UVA Rays: The ultraviolet rays that penetrate deep into the skin and accelerate photoaging.

UVB Rays: The ultraviolet rays that cause sunburns and can increase the chance of melanoma/skin cancer.

Whiteheads: A ‘closed’ or trapped comedon that is beneath the skin, but whose head turns white due to the pressure of trapped debris.


Acmella Oleracea: An herbal extract that helps relax facial muscles and reduces the appearance of wrinkles and fine lines.

Alpha Hydroxy Acids: AHAs, such as glycolic/lactic/citric acid, which help dissolve dead surface cells and promote brighter, smoother, and more even complexion.

Amino Acids: The “building blocks” of proteins that help the skin produce collagen, elastic, keratin, and more—and in turn, which keep skin firm and supple.

Antioxidants: Fighters of skin-aging free radicals, toxins, and UV rays. An antioxidant-rich skincare regimen blocks these things from the surface of the skin.

Argan Oil: An ultra-nourishing, non-comedogenic oil that is commonly found in skin and hair products. Rich in Vitamin E.

Barley Extract: An antioxidant-rich ingredient that also improves hydration and suppleness.

Beta Hydroxy Acid: BHAs, typically salicylic acid, which helps dissolve dead skin cells and sebum trapped within the pores. Can help treat and mitigate acne.

Cactus Extract: A soothing, hydrating, and firming ingredient. Cactus extract is also rich in linoleic acid, which helps control sebum levels in the skin.

Ceramides: Ceramides fortify the skin’s barrier functions, by trapping moisture inside the skin and forming a defense from pollution, toxins, and the likes.

Charcoal: Known for its purifying, detoxifying powers, charcoal is found in both cleansing and moisturizing products.

Cica: Also known as Tiger Grass, cica is extremely soothing, and can calm minor inflammation or more severe cases, like eczema or psoriasis.

Clay: Has the most absorbent powers of any cleansing ingredient. Commonly found in face masks or cleansers, to help extract excess sebum, grime, and impurities from the pores.

Collagen: The protein base of our skin and bodies. Collagen contributes to skin’s firmness and suppleness. As we age, the body produces less collagen, which leads to looser skin.

Emollient: Topical products that form a layer over top the skin, like moisturizers and oils. These products should be applied last in a skincare regimen (since other products won’t likely penetrate them). They can help preserve moisture levels in the skin.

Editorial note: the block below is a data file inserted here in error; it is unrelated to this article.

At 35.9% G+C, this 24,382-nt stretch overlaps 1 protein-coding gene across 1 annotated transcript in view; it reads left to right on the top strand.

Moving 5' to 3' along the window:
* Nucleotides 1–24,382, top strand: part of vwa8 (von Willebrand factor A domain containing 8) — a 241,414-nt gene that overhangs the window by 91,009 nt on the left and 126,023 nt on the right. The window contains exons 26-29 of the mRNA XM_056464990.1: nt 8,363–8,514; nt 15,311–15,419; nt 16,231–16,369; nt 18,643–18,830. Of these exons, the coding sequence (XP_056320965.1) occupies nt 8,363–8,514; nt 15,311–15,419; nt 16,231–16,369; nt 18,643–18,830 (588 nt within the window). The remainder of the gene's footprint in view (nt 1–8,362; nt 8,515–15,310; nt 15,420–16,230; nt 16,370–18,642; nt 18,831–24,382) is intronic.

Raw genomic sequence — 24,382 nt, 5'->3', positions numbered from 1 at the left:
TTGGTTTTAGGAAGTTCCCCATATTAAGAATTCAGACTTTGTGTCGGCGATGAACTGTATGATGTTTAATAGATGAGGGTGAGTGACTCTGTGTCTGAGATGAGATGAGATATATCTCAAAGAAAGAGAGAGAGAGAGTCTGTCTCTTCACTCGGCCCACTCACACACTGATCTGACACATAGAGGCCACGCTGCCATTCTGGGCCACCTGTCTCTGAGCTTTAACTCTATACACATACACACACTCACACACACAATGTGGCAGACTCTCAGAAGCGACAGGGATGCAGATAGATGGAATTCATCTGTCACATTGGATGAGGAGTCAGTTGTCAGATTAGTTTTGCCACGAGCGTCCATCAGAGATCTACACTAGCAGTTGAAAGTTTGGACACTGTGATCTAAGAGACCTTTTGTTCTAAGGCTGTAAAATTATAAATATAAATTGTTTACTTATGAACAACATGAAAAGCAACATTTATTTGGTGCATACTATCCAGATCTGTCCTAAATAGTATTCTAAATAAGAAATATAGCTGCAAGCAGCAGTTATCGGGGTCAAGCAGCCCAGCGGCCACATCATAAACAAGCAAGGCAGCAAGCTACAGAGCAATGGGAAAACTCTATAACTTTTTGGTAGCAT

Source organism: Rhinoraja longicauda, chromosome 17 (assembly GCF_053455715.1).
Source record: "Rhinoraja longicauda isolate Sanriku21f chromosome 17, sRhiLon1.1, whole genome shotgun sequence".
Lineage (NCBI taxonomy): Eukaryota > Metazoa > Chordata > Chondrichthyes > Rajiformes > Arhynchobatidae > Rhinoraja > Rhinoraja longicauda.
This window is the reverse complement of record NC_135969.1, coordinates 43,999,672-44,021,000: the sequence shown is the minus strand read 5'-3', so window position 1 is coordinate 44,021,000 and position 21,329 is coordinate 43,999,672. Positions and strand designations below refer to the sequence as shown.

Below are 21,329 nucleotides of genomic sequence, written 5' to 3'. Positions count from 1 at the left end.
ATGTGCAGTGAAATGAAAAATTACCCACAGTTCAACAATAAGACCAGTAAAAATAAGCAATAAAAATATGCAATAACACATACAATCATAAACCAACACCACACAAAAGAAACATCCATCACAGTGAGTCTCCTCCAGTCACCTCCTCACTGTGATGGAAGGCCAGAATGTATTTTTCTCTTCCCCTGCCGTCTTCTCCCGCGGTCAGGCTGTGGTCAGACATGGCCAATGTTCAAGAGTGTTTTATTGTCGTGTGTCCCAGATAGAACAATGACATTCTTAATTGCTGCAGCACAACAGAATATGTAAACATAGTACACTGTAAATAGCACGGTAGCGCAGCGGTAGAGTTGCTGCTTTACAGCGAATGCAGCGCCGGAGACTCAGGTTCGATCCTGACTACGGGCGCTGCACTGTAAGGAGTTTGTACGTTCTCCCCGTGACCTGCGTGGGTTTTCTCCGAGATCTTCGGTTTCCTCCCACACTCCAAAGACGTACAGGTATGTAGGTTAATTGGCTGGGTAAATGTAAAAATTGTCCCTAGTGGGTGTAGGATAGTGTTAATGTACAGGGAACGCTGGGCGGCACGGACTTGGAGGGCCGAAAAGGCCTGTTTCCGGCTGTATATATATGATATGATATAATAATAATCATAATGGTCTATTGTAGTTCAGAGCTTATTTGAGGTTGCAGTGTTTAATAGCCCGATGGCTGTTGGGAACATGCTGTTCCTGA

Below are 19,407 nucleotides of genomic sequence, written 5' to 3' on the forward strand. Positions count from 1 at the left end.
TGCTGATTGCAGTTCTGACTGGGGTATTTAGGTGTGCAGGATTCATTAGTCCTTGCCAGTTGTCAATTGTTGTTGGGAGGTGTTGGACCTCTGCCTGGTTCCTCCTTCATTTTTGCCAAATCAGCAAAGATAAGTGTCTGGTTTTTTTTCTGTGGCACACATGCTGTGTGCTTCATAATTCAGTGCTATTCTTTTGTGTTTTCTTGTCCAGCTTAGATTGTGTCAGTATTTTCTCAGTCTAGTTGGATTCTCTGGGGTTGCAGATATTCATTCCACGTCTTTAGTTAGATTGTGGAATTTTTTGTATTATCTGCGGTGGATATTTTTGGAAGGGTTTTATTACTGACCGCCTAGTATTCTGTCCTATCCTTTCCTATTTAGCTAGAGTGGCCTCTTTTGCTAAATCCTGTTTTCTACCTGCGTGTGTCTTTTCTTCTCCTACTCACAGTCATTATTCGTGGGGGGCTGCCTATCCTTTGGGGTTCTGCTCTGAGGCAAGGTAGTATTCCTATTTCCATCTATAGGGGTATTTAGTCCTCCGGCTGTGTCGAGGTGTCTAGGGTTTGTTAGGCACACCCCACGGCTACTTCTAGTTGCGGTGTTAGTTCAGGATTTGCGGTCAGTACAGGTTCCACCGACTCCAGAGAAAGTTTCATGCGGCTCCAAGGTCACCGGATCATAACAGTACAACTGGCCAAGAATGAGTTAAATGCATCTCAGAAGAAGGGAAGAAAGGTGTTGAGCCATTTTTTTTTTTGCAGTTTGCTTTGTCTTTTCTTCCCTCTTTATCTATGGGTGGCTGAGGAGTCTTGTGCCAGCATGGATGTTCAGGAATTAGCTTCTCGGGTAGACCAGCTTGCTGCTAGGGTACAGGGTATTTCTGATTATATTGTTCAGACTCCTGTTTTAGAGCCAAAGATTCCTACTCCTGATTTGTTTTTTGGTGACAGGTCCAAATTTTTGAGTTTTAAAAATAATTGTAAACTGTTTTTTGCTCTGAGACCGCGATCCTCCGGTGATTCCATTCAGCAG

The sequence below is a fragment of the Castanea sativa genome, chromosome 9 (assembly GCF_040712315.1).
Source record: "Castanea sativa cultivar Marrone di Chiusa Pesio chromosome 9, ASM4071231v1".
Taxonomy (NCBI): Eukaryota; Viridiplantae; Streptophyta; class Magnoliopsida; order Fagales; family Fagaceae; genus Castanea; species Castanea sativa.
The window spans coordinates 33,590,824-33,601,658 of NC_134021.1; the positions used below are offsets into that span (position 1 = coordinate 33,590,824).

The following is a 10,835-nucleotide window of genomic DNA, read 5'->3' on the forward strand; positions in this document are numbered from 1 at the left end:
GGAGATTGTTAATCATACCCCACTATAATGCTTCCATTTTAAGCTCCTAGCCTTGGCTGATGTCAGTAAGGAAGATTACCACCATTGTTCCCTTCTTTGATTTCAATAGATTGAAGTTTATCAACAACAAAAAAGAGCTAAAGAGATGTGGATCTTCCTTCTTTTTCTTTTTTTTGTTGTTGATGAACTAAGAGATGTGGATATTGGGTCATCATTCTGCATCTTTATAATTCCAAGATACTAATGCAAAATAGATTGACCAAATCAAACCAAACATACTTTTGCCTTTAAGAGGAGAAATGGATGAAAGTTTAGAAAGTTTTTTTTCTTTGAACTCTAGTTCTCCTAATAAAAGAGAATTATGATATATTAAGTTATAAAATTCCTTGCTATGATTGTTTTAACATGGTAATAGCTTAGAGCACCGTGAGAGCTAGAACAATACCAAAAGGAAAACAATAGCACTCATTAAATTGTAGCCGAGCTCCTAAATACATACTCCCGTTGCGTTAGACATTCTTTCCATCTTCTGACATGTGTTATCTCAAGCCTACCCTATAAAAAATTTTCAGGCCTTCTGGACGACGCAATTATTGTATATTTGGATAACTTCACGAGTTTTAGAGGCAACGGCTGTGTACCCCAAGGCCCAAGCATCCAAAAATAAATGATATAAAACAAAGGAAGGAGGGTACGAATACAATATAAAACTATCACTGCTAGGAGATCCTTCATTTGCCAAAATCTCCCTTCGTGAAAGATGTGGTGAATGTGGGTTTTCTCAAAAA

Glycerin: A common humectant ingredient in skincare, that helps pull moisture into the skin.

Haloxyl: A proprietary peptide-powered complex that helps minimize the appearance of dark circles under the eyes.

Heartleaf (Houttuynia Cordata): Antimicrobial and anti-inflammatory, heartleaf is a soothing addition to any skincare regimen, and is especially beneficial for sensitive skin.

Humectant: Humectants are those products applied to the skin that draw water from the air around them (like glycerin and hyaluronic acid). They are better for people with dry skin who need added moisture, but should be avoided in dry months, since humectants can compensate for the lack of moisture in the air by pulling hydration from deeper within the skin.

Hyaluronic AcidA humectant ingredient that is able to pull moisture from the air and hold up to 1,000x its own weight in water.

Jojoba Oil: A non-comedogenic, ultra-moisturizing ingredient, suitable for all skin types.

Kaolin: A common type of clay used in deep-cleansing, purifying masks and cleansers.

Niacinamide: A super smoother, niacinamide helps improve skin’s surface texture and appearance; it can reduce the appearance of pores, as well as hyperpigmentation, dark spots, rough patches, dullness, fine lines, and more.

Oat Extract: A soothing and nourishing ingredient, particularly beneficial for dry skin.

Peptides: Amino acids that form the building blocks of proteins in the skin (which help in the production of collagen, elastin, and keratin).

Polyhydroxy Acid: PHAs (like lactobionic acid, gluconolactone, galactose), help dissolve dead surface cells, but they don’t penetrate as far as AHAs. They are gentler overall, since sometimes AHAs can make skin more sensitive to things like sunlight.

Prickly Pear Cactus: Anti-inflammatory and soothing, prickly pear cactus helps calm and nourish skin of all types.

Retinoids/Retinol: Vitamin A derivatives that are proven to reverse and significant;y slow signs of photoaging. Can be found OTC in smaller doses, or prescribed in higher concentrations (typically as tretinoin).

Rosehip Oil: Super nourishing and firming for the skin. Rich in fatty acids and skin-toning linoleic acid.

Salicylic Acid: The most common type of beta hydroxy acid (BHA), which helps unclog pores and prevent acne.